Just as I was finalizing this post, I found out that the new Tepper School of Business video on Quantum Computing was posted on social media. Enjoy!
Now to the post.
Unable to attend a 1930 conference on nuclear physics (in Tübingen, Germany) due to prior social obligations, Wolfgang Pauli (yes, of exclusion principle, and winner of 1945 Nobel), instead, addressed an informal letter to the attendees, with a bold proposal that a solution to the beta decay puzzle could be the existence of a new ghost particle, likely undetectable, that was electrically neutral, which Enrico Fermi (yes, of Fermi-Dirac statistics, and of course, fermions, and winner of 1938 Nobel) christened as Neutrino.
A very satisfying movie (that is currently streaming on Amazon Prime) is Radioactive, with Rosamund Pike playing Marie Curie (1903 and 1911 Nobels). Also recommended is her (Pike, not Curie) movie A Private War (2018). Yes, these performances are a very different from what first catapulted her to fame, as a Bond girl, in Die Another Day (with Halle Berry).
Back to physics. If something is undetectable, does it exist?
Thankfully, experimental physicists decided to challenge themselves about the alleged undetectability of neutrinos, and came up with a maximally inverse approach, using inverse beta decay, and neutrinos were detected in 1956 (awarded the 1995 Nobel).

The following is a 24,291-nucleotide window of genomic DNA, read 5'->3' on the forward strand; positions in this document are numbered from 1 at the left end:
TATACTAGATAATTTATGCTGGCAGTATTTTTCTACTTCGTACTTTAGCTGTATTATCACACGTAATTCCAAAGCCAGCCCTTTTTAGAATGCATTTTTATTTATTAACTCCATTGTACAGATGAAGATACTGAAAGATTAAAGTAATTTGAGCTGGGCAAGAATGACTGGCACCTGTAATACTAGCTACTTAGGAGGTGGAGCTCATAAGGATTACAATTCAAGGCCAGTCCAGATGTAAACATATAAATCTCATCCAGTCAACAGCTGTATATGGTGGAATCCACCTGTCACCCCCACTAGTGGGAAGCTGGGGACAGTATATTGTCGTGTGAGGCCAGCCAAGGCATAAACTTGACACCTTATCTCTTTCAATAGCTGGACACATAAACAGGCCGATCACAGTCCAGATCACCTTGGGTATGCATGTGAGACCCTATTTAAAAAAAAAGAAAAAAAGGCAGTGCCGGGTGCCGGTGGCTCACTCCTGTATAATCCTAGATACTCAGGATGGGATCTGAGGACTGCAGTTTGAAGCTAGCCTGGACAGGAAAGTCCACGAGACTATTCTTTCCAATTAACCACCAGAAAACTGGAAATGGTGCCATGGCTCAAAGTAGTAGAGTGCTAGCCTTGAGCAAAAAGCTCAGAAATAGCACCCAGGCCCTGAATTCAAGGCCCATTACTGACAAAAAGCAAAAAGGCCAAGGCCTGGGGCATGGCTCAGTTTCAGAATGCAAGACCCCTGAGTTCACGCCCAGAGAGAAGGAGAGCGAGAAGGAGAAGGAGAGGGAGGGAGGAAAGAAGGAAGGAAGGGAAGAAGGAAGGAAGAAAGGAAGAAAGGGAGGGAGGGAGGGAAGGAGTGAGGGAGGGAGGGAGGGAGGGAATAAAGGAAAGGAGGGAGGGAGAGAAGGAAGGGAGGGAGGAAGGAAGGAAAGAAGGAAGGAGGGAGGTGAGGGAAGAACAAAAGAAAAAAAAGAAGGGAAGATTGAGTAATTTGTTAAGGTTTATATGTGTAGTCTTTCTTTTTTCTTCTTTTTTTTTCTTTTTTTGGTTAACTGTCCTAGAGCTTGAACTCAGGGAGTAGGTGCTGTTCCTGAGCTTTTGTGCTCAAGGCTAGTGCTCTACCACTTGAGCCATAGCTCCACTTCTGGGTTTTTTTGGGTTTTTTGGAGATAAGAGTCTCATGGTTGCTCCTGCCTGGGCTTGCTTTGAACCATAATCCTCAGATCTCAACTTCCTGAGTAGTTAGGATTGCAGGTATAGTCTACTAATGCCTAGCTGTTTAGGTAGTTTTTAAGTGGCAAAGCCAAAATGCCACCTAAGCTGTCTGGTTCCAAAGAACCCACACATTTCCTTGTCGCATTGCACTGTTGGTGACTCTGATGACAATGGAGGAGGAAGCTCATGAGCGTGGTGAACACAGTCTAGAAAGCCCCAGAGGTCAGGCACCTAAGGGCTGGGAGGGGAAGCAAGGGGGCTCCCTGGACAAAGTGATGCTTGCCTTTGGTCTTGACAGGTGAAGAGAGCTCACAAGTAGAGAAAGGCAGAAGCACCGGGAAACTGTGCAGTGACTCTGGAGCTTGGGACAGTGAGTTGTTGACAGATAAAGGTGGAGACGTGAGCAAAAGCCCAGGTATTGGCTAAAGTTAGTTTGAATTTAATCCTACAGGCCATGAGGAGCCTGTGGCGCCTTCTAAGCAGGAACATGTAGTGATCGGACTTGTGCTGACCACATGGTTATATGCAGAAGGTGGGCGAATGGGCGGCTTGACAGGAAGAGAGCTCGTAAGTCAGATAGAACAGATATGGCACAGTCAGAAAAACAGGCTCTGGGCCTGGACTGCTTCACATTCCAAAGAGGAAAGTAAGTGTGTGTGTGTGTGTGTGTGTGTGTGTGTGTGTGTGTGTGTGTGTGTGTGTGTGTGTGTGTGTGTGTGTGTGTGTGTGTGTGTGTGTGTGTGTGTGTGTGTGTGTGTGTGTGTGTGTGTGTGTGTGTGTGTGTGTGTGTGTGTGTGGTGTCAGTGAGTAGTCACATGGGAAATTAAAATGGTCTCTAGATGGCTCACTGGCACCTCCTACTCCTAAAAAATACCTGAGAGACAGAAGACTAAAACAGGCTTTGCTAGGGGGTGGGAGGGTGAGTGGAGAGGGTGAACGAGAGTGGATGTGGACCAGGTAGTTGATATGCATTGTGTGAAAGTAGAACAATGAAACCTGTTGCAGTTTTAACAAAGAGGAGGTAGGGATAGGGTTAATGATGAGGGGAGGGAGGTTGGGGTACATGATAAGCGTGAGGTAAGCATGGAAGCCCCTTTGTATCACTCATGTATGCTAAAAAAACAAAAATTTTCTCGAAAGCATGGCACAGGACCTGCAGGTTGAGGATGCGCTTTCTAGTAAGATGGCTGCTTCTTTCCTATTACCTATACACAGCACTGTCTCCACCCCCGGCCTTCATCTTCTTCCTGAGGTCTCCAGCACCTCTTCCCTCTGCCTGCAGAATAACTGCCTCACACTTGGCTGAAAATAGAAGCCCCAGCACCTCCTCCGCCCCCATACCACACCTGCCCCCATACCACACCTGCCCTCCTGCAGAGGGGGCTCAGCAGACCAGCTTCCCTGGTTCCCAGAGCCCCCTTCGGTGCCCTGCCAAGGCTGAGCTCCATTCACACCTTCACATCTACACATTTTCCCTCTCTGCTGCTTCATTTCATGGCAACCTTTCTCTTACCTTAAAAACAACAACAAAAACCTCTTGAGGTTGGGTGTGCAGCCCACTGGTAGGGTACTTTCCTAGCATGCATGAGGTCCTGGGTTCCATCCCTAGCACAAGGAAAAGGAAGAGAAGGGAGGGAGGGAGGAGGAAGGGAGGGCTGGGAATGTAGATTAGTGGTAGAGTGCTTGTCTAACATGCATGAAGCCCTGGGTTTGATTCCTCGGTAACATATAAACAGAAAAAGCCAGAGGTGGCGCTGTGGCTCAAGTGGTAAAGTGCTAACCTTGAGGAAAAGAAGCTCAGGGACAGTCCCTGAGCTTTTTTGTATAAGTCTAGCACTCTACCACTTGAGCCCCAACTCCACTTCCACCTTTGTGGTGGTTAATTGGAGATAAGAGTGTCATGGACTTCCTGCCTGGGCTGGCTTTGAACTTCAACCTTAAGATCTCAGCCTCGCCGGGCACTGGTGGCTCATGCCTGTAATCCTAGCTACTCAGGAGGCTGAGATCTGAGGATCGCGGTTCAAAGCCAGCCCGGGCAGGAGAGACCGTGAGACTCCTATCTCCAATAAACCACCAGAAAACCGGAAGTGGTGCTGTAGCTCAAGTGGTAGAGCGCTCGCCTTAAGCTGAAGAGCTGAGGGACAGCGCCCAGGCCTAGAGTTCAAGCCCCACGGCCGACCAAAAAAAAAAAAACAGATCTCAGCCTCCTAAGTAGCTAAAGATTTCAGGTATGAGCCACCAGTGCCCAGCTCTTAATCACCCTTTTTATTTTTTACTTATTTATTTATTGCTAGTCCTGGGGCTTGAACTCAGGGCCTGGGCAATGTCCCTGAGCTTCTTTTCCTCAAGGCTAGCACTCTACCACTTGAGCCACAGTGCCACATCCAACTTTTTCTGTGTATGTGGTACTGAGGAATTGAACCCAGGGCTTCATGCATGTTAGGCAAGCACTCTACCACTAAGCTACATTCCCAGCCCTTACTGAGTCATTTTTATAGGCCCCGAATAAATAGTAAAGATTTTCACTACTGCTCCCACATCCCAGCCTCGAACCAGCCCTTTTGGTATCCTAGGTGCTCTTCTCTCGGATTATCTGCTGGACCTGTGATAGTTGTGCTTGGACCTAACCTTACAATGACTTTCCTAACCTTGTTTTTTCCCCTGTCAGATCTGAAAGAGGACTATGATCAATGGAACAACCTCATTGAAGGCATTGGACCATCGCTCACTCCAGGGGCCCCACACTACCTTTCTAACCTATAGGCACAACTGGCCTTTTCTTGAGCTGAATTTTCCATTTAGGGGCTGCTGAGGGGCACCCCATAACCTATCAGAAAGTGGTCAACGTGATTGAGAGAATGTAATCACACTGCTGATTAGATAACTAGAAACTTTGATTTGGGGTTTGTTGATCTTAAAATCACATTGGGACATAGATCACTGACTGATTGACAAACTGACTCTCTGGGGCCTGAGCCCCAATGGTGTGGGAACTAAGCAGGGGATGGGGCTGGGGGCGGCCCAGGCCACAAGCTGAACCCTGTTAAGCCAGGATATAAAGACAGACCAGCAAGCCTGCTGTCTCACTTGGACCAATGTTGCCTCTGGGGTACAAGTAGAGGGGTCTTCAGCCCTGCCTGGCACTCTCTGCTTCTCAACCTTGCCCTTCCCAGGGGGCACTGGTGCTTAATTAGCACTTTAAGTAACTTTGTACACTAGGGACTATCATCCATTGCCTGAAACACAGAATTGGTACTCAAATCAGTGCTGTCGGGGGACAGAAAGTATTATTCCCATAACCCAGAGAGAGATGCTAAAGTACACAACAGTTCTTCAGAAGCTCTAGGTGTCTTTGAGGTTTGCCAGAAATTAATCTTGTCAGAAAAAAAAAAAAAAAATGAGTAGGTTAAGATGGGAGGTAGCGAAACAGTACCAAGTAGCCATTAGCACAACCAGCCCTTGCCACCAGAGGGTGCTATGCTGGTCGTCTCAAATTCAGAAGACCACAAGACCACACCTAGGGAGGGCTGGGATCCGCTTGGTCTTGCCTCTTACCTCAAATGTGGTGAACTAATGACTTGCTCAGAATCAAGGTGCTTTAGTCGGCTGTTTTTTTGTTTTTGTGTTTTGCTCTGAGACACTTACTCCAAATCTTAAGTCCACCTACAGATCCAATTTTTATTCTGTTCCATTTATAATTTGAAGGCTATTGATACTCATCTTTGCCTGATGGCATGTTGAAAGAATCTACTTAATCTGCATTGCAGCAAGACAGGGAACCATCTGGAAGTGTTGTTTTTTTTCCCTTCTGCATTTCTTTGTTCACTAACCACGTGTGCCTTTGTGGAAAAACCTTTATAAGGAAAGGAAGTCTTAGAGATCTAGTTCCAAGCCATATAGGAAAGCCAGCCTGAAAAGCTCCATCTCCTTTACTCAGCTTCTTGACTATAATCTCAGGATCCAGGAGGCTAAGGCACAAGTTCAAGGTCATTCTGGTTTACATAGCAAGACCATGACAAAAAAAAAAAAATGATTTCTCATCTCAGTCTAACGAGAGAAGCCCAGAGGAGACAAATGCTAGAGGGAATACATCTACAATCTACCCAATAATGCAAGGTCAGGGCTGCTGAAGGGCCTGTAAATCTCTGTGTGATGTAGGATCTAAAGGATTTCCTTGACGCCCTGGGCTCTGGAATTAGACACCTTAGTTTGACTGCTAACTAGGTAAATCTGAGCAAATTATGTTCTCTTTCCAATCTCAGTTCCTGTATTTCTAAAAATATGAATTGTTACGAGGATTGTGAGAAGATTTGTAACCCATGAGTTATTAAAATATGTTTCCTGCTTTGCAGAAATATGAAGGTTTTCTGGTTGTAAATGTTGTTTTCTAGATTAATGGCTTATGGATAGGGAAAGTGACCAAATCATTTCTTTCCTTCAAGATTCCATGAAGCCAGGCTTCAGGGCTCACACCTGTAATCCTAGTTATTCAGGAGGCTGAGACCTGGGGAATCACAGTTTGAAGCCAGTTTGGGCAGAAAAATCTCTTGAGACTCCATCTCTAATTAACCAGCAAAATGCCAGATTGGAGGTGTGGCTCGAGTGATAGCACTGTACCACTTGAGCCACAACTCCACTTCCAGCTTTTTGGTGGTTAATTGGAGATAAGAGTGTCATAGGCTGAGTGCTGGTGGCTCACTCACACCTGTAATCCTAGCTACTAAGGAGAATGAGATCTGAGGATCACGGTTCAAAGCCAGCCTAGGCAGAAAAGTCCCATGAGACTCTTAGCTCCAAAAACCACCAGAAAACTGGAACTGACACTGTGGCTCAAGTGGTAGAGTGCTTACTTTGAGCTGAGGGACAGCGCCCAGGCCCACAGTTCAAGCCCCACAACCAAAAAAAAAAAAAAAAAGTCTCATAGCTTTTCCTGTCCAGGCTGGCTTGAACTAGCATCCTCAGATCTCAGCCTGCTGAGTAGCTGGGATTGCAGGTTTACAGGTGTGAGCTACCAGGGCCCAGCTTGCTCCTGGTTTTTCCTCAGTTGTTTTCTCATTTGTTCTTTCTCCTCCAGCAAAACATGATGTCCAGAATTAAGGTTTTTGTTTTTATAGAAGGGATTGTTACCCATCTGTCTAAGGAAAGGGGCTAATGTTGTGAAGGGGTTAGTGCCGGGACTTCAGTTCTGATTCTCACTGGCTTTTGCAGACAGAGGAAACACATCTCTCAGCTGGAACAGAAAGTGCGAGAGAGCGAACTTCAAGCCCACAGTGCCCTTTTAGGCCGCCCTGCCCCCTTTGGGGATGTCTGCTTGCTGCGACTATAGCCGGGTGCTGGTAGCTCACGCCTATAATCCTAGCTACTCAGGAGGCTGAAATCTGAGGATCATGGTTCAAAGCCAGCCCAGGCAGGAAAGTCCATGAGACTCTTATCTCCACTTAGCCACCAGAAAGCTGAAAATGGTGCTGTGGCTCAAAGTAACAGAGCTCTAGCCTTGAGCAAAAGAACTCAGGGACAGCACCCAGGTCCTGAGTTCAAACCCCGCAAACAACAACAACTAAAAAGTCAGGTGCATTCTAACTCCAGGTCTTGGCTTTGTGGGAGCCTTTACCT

In the 1960s, it was discovered that there are at least two kinds of neutrinos, having found muon neutrino, which was awarded the 1988 Nobel, with the following open question (stated on the Nobel website):
“Whether they are weightless or have a finite but small mass is one of today’s unsolved problems.”
We now know that they have non-zero mass. Better neutrino detectors have been built since the 1960s and rewarded with the 2002 Nobel.
It turns out the neutrinos come in three different flavors, not just two, and furthermore, they oscillate between these flavors. This discovery was awarded the 2015 Nobel.
Okay, by now, you must be seriously wondering why a man who is more interested in Ferraris than fermions, McLarens than muons and Private Jets than pions, is posting about neutrinos.
It turns out that my TRTR – Tayur Reformulated Track Reconstruction – proposal is not just applicable to particles created on earth (at LHC for example), but also in studying heavenly particles, that pass through our Earth, having traveled billions of light years from other galaxies, since the beginning of time.
I am not kidding. Here is an email from a member of the Scientific Advisory Board of INO (India-based Neutrino Observatory) that I received over the weekend in response to the TRTR post:
Track reconstruction is also of significant use for the India-based Neutrino Observatory (INO). They presently use Kalman filters.
Then there is also LIGO-India where they use matched filters.
And gravitational waves too! (2017 Nobel.)
All this while I was finishing up a wonderful book, Cosmology’s Century, by P.J.E. Peebles (2019 Nobel), someone who I had mentioned previously in Science and Speculation:
I intend the explanations in this book to be understandable to a non-scientist who is fascinated by what has been learned about stars, galaxies, and the expanding universe.
It is obvious but must be stated that research in the natural sciences depends on technology that was developed largely for other purposes.
The ΛCDM theory is established in the sense that it passes an abundance of tests. But there are clouds…that we may be sure will lead to something new and maybe transformative.